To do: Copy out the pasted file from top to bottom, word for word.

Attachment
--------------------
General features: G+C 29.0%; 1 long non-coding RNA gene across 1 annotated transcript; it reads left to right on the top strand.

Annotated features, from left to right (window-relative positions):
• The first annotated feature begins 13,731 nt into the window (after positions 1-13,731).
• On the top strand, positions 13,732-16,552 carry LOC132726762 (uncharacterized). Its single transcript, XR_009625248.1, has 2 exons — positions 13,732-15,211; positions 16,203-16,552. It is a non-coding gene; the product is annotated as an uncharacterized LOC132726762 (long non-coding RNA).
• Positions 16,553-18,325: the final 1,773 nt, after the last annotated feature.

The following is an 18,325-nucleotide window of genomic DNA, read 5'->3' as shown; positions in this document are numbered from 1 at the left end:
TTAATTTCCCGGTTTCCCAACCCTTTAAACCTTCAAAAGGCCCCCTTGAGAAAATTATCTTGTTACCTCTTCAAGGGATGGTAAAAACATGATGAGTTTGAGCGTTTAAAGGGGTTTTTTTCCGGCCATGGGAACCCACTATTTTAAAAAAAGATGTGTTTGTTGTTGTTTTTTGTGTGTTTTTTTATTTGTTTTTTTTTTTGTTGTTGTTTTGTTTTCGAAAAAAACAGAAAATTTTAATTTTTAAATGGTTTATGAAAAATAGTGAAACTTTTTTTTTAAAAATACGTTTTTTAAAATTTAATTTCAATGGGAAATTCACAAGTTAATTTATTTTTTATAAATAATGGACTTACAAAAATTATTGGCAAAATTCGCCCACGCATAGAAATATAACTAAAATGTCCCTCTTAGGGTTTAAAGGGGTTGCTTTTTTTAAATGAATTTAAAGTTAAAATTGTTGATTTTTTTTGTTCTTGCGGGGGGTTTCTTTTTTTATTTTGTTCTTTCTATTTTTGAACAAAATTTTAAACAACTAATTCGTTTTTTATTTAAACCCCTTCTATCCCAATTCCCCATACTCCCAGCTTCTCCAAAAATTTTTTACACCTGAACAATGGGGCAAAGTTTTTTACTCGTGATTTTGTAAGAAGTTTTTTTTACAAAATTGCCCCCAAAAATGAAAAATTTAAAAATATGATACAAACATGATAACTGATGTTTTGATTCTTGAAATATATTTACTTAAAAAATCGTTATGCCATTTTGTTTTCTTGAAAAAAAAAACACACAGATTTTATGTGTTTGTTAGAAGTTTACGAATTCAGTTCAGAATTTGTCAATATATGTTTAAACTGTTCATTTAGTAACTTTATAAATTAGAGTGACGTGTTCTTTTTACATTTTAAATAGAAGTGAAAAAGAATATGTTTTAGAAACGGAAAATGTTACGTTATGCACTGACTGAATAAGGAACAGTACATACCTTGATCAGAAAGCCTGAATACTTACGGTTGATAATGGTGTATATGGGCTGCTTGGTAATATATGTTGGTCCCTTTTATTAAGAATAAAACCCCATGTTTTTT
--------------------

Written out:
General features: G+C 29.0%; 1 long non-coding RNA gene across 1 annotated transcript; it reads left to right on the top strand.

Annotated features, from left to right (window-relative positions):
• The first annotated feature begins 13,731 nt into the window (after positions 1-13,731).
• On the top strand, positions 13,732-16,552 carry LOC132726762 (uncharacterized). Its single transcript, XR_009625248.1, has 2 exons — positions 13,732-15,211; positions 16,203-16,552. It is a non-coding gene; the product is annotated as an uncharacterized LOC132726762 (long non-coding RNA).
• Positions 16,553-18,325: the final 1,773 nt, after the last annotated feature.

The following is an 18,325-nucleotide window of genomic DNA, read 5'->3' as shown; positions in this document are numbered from 1 at the left end:
TTAATTTCCCGGTTTCCCAACCCTTTAAACCTTCAAAAGGCCCCCTTGAGAAAATTATCTTGTTACCTCTTCAAGGGATGGTAAAAACATGATGAGTTTGAGCGTTTAAAGGGGTTTTTTTCCGGCCATGGGAACCCACTATTTTAAAAAAAGATGTGTTTGTTGTTGTTTTTTGTGTGTTTTTTTATTTGTTTTTTTTTTTGTTGTTGTTTTGTTTTCGAAAAAAACAGAAAATTTTAATTTTTAAATGGTTTATGAAAAATAGTGAAACTTTTTTTTTAAAAATACGTTTTTTAAAATTTAATTTCAATGGGAAATTCACAAGTTAATTTATTTTTTATAAATAATGGACTTACAAAAATTATTGGCAAAATTCGCCCACGCATAGAAATATAACTAAAATGTCCCTCTTAGGGTTTAAAGGGGTTGCTTTTTTTAAATGAATTTAAAGTTAAAATTGTTGATTTTTTTTGTTCTTGCGGGGGGTTTCTTTTTTTATTTTGTTCTTTCTATTTTTGAACAAAATTTTAAACAACTAATTCGTTTTTTATTTAAACCCCTTCTATCCCAATTCCCCATACTCCCAGCTTCTCCAAAAATTTTTTACACCTGAACAATGGGGCAAAGTTTTTTACTCGTGATTTTGTAAGAAGTTTTTTTTACAAAATTGCCCCCAAAAATGAAAAATTTAAAAATATGATACAAACATGATAACTGATGTTTTGATTCTTGAAATATATTTACTTAAAAAATCGTTATGCCATTTTGTTTTCTTGAAAAAAAAAACACACAGATTTTATGTGTTTGTTAGAAGTTTACGAATTCAGTTCAGAATTTGTCAATATATGTTTAAACTGTTCATTTAGTAACTTTATAAATTAGAGTGACGTGTTCTTTTTACATTTTAAATAGAAGTGAAAAAGAATATGTTTTAGAAACGGAAAATGTTACGTTATGCACTGACTGAATAAGGAACAGTACATACCTTGATCAGAAAGCCTGAATACTTACGGTTGATAATGGTGTATATGGGCTGCTTGGTAATATATGTTGGTCCCTTTTATTAAGAATAAAACCCCATGTTTTTT